Years of Refusal is my favourite Morrissey or Smiths album. It stands with The Queen is Dead, Viva Hate and You are the Quarry as his most beautiful work.

May I just say that I want to hold someone's hand tonight? 

THERE IS A BLUE ROSE IN THE FIELD THAT WANTS HIS FINGERS UPON ITS STEM.

'Broken'

Thank you to Broken who submitted this short review on 20.01.2013 at 4.21 pm.

In other news, this morning I watched the first episode in the four part series, The Promise, which I wrote about yesterday. I was totally gripped from the very start, and sobbing within ten minutes. I can't wait to watch the second episode either later this evening or tomorrow.
I am sure that Morrissey has pointed me towards The Promise because it was the influence for one or more of the songs on Low In High School, and when I tweeted words to this extent earlier today, Morrissey (as Morfessa) favourited my tweet. If nothing else, The Promise is helping me understand more about the history and complexities of Israel.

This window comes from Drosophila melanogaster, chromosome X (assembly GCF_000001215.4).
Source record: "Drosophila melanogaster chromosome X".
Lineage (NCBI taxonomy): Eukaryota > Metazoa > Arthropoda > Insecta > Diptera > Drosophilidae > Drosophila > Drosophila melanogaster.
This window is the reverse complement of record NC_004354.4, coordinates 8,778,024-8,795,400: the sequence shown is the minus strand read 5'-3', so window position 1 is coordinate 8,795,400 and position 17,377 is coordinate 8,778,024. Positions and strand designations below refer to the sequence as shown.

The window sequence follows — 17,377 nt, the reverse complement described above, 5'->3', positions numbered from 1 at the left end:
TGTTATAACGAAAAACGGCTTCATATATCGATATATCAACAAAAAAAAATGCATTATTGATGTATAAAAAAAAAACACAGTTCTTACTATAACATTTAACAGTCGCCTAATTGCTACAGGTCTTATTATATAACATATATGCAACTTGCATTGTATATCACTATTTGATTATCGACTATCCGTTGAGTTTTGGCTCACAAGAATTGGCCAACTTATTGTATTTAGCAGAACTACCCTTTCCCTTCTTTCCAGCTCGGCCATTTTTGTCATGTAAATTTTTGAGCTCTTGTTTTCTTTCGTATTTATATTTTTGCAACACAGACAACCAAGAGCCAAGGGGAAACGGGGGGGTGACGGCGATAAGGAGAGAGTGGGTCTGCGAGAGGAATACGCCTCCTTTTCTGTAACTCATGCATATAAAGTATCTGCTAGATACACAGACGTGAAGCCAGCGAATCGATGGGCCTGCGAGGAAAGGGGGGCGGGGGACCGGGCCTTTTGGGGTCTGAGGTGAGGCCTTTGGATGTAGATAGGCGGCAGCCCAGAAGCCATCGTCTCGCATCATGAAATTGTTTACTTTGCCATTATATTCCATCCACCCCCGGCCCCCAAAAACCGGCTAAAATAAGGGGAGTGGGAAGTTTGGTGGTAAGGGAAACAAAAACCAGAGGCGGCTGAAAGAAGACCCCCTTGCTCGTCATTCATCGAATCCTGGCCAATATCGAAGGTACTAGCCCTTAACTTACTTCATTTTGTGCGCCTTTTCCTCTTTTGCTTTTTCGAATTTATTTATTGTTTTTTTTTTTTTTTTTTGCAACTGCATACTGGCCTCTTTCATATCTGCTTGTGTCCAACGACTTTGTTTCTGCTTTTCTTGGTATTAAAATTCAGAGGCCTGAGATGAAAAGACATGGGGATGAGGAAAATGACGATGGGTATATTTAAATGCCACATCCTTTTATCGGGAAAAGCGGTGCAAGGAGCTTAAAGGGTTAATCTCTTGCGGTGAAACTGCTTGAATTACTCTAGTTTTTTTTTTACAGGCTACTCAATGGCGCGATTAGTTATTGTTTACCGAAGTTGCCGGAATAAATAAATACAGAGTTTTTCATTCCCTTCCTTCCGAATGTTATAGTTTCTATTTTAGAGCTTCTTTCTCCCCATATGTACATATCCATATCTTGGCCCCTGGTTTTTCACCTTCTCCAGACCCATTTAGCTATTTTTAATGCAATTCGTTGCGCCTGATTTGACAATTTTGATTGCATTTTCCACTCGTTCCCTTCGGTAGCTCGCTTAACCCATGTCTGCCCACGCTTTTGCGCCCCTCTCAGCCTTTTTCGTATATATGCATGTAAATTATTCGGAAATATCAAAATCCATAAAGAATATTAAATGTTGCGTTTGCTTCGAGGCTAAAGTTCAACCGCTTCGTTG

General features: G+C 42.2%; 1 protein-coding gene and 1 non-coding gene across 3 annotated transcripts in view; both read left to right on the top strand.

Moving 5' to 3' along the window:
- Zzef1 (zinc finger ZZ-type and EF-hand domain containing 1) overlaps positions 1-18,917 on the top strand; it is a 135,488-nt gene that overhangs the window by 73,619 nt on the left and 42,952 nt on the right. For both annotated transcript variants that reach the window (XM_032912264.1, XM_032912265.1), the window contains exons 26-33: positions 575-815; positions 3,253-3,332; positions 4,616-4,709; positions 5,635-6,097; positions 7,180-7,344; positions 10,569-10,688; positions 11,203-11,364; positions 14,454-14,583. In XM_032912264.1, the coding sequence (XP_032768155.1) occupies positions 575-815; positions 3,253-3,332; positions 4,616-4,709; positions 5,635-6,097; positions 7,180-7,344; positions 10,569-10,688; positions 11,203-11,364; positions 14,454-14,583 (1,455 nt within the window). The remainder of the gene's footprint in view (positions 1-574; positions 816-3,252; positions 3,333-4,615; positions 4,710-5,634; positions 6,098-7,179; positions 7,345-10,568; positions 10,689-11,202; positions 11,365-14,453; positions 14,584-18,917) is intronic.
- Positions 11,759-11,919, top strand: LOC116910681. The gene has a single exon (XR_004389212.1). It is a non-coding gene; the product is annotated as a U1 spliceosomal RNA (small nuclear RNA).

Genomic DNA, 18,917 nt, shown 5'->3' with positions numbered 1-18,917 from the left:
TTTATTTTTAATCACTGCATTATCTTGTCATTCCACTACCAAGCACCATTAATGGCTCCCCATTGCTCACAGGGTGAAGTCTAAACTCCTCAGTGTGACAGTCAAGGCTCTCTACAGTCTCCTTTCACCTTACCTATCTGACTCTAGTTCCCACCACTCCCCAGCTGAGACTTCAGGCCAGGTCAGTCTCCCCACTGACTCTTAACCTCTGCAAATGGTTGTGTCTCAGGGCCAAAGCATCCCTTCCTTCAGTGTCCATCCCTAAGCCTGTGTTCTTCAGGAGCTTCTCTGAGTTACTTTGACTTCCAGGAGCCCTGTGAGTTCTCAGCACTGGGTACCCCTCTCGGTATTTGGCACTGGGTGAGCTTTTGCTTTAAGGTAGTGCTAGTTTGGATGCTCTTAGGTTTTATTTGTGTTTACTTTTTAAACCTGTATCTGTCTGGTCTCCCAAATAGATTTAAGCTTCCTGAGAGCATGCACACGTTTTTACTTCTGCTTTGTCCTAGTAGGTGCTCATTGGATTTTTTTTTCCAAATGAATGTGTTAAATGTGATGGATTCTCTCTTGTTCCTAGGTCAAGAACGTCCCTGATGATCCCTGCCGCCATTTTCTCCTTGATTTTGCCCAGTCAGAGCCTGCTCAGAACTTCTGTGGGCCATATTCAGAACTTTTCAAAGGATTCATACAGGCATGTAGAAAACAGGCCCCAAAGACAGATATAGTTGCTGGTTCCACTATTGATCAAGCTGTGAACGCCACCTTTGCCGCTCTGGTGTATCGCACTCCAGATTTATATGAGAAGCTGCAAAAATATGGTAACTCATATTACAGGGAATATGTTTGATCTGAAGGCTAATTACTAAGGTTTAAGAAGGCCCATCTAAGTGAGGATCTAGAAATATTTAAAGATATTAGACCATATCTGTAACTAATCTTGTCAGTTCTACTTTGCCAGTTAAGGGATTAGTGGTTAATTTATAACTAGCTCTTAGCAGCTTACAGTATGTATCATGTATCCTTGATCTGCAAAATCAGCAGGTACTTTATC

In other, other news, Morrissey has taken to Facebook to make a statement about his recent interview with Der Spiegel:



Tomorrow I shall publish my concert lists.


5 comments:

  1. On a personal level I am rather taken aback by the timing of republishing this beauty by Broken. And it has certainly unlocked a few tears for me. Earlier today I was reflecting on how LIHS has been a tower of strength to me over the past few weeks, in particular, In Your Lap & Home Is A Question Mark.
    A timely reminder of how Morrissey offers music & words which allow us
    to find courage & affirmation in emotions which can feel so overwhelming & raw.